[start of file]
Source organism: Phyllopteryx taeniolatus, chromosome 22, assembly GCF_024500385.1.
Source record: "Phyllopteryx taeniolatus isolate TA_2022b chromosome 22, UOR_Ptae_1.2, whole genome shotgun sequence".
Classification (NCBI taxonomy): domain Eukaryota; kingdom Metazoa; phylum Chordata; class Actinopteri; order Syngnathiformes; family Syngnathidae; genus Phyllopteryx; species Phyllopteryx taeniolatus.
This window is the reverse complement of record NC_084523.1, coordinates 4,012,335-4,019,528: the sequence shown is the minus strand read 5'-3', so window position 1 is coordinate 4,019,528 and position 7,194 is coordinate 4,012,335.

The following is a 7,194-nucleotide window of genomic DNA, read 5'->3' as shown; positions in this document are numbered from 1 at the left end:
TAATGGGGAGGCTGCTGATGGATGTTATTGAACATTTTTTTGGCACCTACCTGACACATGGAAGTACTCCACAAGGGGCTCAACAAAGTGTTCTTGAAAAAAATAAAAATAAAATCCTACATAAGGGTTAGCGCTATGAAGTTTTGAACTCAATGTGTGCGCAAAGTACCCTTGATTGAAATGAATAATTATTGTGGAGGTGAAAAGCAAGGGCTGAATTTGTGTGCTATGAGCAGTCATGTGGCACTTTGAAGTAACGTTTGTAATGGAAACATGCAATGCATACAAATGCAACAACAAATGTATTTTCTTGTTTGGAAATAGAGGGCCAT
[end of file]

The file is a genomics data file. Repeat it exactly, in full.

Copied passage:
Source organism: Phyllopteryx taeniolatus, chromosome 22, assembly GCF_024500385.1.
Source record: "Phyllopteryx taeniolatus isolate TA_2022b chromosome 22, UOR_Ptae_1.2, whole genome shotgun sequence".
Classification (NCBI taxonomy): domain Eukaryota; kingdom Metazoa; phylum Chordata; class Actinopteri; order Syngnathiformes; family Syngnathidae; genus Phyllopteryx; species Phyllopteryx taeniolatus.
This window is the reverse complement of record NC_084523.1, coordinates 4,012,335-4,019,528: the sequence shown is the minus strand read 5'-3', so window position 1 is coordinate 4,019,528 and position 7,194 is coordinate 4,012,335.

The following is a 7,194-nucleotide window of genomic DNA, read 5'->3' as shown; positions in this document are numbered from 1 at the left end:
TAATGGGGAGGCTGCTGATGGATGTTATTGAACATTTTTTTGGCACCTACCTGACACATGGAAGTACTCCACAAGGGGCTCAACAAAGTGTTCTTGAAAAAAATAAAAATAAAATCCTACATAAGGGTTAGCGCTATGAAGTTTTGAACTCAATGTGTGCGCAAAGTACCCTTGATTGAAATGAATAATTATTGTGGAGGTGAAAAGCAAGGGCTGAATTTGTGTGCTATGAGCAGTCATGTGGCACTTTGAAGTAACGTTTGTAATGGAAACATGCAATGCATACAAATGCAACAACAAATGTATTTTCTTGTTTGGAAATAGAGGGCCAT